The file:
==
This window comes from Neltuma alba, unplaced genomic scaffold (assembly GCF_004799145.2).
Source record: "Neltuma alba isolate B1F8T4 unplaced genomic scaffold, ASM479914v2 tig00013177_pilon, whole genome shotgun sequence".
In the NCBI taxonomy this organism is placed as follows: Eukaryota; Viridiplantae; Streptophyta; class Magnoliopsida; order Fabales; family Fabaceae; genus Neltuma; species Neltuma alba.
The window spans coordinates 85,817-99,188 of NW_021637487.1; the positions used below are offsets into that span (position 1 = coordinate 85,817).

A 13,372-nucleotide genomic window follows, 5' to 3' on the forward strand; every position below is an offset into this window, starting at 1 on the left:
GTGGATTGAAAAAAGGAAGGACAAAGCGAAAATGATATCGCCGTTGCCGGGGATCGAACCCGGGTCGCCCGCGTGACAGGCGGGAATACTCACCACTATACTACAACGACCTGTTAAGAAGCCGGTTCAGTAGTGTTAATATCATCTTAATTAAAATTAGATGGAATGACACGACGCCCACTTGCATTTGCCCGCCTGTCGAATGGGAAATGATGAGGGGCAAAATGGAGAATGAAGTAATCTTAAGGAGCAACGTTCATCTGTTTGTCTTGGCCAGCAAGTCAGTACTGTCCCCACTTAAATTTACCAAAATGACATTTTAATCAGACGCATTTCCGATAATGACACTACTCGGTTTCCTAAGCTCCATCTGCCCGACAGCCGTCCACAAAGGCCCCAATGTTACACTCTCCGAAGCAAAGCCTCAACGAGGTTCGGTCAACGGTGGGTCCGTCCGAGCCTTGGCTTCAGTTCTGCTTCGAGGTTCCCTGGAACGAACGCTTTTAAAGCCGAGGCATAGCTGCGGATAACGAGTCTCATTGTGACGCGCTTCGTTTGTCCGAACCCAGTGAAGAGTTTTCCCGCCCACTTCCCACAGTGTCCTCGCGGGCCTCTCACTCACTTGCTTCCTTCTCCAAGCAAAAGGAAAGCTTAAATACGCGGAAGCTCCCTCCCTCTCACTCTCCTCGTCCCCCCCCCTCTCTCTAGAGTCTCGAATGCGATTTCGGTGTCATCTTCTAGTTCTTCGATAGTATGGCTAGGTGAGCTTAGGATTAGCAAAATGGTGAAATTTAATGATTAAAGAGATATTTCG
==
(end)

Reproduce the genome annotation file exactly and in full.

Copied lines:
This window comes from Neltuma alba, unplaced genomic scaffold (assembly GCF_004799145.2).
Source record: "Neltuma alba isolate B1F8T4 unplaced genomic scaffold, ASM479914v2 tig00013177_pilon, whole genome shotgun sequence".
In the NCBI taxonomy this organism is placed as follows: Eukaryota; Viridiplantae; Streptophyta; class Magnoliopsida; order Fabales; family Fabaceae; genus Neltuma; species Neltuma alba.
The window spans coordinates 85,817-99,188 of NW_021637487.1; the positions used below are offsets into that span (position 1 = coordinate 85,817).

A 13,372-nucleotide genomic window follows, 5' to 3' on the forward strand; every position below is an offset into this window, starting at 1 on the left:
GTGGATTGAAAAAAGGAAGGACAAAGCGAAAATGATATCGCCGTTGCCGGGGATCGAACCCGGGTCGCCCGCGTGACAGGCGGGAATACTCACCACTATACTACAACGACCTGTTAAGAAGCCGGTTCAGTAGTGTTAATATCATCTTAATTAAAATTAGATGGAATGACACGACGCCCACTTGCATTTGCCCGCCTGTCGAATGGGAAATGATGAGGGGCAAAATGGAGAATGAAGTAATCTTAAGGAGCAACGTTCATCTGTTTGTCTTGGCCAGCAAGTCAGTACTGTCCCCACTTAAATTTACCAAAATGACATTTTAATCAGACGCATTTCCGATAATGACACTACTCGGTTTCCTAAGCTCCATCTGCCCGACAGCCGTCCACAAAGGCCCCAATGTTACACTCTCCGAAGCAAAGCCTCAACGAGGTTCGGTCAACGGTGGGTCCGTCCGAGCCTTGGCTTCAGTTCTGCTTCGAGGTTCCCTGGAACGAACGCTTTTAAAGCCGAGGCATAGCTGCGGATAACGAGTCTCATTGTGACGCGCTTCGTTTGTCCGAACCCAGTGAAGAGTTTTCCCGCCCACTTCCCACAGTGTCCTCGCGGGCCTCTCACTCACTTGCTTCCTTCTCCAAGCAAAAGGAAAGCTTAAATACGCGGAAGCTCCCTCCCTCTCACTCTCCTCGTCCCCCCCCCTCTCTCTAGAGTCTCGAATGCGATTTCGGTGTCATCTTCTAGTTCTTCGATAGTATGGCTAGGTGAGCTTAGGATTAGCAAAATGGTGAAATTTAATGATTAAAGAGATATTTCG